FairPoint delays Verizon takeover again

FairPoint Communications has announced a second two-month delay in its official break from Verizon, pushing the takeover date to late January.

The delay comes on the heels of a consultant’s report describing “significant gaps” in FairPoint’s readiness for what is known as the official “cutover.” FairPoint had originally planned to take over from Verizon this month but had already pushed it back to November before a Sept. 15 announcement of a further delay.

“The activity is monumental in terms of what we needed to do,” FairPoint spokesperson Jill Wurm said. “We just want to make sure everything is ready for a smooth transition.”

To FairPoint customers, the delay won’t be noticeable except for another postponement in transition from e-mail addresses ending in “verizon.net” to those ending in “myfairpoint.net.” That switch should coincide with the January transition.

The terms of the $2.4 billion sale in March allowed FairPoint to use Verizon’s equipment and operating systems until it gets its own running.

Liberty Consulting Group, the company hired to monitor the transition, said in a Sept. 15 report that FairPoint wasn’t ready for the transition. The report said FairPoint still needs to complete system testing, fill key staff positions, conduct training and resolve issues with competing phone companies connecting into the system.

“All the piece parts of this very complicated development have yet to completely come together,” the report said. “Much progress has happened recently, which means that there has been uncomfortably little time for those involved to take stock of where they are and what might be missing.”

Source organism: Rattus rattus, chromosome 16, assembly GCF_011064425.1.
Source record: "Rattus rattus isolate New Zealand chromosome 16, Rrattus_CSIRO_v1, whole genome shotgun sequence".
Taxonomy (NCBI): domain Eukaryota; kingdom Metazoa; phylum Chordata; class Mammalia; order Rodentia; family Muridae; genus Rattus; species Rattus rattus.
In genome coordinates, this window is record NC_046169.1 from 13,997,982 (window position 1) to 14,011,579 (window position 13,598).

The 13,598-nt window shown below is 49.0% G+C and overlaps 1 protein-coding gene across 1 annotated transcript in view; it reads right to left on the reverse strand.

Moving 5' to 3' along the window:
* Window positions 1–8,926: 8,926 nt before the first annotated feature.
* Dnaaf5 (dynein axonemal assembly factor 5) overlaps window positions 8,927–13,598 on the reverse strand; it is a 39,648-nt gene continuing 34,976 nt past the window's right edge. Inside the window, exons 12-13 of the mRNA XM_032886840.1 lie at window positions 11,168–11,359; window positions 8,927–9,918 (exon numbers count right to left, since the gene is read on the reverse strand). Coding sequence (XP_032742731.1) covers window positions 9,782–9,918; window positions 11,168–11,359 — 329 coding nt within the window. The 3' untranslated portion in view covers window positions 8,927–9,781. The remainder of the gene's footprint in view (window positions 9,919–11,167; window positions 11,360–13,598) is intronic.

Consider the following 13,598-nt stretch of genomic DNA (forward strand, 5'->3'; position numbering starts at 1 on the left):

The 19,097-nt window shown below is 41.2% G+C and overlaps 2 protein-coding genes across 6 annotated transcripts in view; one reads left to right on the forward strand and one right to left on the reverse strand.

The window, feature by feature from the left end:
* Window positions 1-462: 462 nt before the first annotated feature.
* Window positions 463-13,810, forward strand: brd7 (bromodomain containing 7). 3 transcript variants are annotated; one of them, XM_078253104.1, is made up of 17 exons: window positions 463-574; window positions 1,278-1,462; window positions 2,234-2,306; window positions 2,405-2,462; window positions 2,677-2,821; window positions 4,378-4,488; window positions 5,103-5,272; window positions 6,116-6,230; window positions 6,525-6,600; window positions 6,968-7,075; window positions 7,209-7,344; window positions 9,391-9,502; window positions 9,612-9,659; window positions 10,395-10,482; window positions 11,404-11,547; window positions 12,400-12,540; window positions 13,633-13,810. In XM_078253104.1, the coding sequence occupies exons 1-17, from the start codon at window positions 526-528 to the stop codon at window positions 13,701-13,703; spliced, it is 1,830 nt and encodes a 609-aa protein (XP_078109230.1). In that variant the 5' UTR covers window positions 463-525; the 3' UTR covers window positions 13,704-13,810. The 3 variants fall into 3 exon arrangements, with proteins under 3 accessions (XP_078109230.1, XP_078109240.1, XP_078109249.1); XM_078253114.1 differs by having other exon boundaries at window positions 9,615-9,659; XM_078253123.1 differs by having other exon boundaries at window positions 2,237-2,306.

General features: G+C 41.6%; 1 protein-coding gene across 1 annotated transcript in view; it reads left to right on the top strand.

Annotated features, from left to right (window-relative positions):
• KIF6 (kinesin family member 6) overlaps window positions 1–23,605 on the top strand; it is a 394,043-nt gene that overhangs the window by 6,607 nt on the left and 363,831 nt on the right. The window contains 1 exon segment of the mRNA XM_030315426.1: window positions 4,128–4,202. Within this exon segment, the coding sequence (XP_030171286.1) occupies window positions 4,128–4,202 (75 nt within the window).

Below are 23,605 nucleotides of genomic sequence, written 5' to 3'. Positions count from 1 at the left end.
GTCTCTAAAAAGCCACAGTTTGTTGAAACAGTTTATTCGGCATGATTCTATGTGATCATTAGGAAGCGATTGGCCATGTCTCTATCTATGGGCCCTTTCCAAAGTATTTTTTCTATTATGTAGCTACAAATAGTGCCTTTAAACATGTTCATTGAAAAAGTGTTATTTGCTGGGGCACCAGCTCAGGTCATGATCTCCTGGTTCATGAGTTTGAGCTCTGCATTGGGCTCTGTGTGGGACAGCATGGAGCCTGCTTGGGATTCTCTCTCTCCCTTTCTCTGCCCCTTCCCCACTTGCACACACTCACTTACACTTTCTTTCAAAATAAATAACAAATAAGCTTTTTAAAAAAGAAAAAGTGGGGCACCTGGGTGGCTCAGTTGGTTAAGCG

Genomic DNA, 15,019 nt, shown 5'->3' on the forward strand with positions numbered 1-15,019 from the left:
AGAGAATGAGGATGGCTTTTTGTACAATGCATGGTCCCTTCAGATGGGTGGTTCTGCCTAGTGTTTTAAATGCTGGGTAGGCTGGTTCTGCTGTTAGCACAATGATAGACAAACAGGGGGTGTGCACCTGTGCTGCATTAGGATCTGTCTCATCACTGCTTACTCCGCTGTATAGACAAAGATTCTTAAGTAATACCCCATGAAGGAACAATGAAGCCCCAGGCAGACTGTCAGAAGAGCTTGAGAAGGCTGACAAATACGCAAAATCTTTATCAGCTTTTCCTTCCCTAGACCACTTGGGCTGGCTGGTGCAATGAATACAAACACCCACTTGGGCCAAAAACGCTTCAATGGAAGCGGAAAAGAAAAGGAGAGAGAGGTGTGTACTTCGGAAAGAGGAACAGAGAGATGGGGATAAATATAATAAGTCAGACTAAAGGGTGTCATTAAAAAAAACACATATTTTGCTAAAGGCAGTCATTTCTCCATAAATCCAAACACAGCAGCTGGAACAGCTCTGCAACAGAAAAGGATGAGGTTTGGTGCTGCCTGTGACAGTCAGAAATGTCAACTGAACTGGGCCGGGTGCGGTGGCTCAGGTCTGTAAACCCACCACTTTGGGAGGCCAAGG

In a statement, FairPoint downplayed the financial impacts of the delay, despite $16.5 million a month payments to Verizon for its help in the transition process.

The payment drops to $16 million in December, FairPoint said, and a company called Capgemini, which is helping FairPoint with the transition, will pay January’s $15.5 million payment in exchange for stock.

The Capgemini arrangement was established as part of regulators’ approval of the sale, designed to handle concerns that financial problems could overwhelm FairPoint as it took over operations that caused it to grow five-fold overnight.

‘Done right the first time’

An official with one of the unions representing FairPoint employees said that he has no problem with the delay.

“We want it done right the first time. So if that takes a little longer, that’s fine with us,” said Glenn Brackett, business manager for the International Brotherhood of Electrical Workers in New Hampshire.

Both unions representing Verizon employees initially opposed the sale to Charlotte, N.C.-based FairPoint, then a relative unknown in New England.

The purchase of Verizon’s assets in New Hampshire, Maine and Vermont catapulted FairPoint to the eighth-largest telecom company in the nation.

Brackett said he lost 25 percent of his membership to retirement before the sale was completed.

Wurm said FairPoint is reducing Verizon’s some 600 operating systems to 60 through the advent of new technology. Tasks include things like creating a new billing and service entry systems, she said.

To read the entire consultant’s report about FairPoint’s unreadiness to cut free from Verizon, go to the Public Utilities Commission Web site at puc.state.nh.us/Telecom/ FairPoint.htm.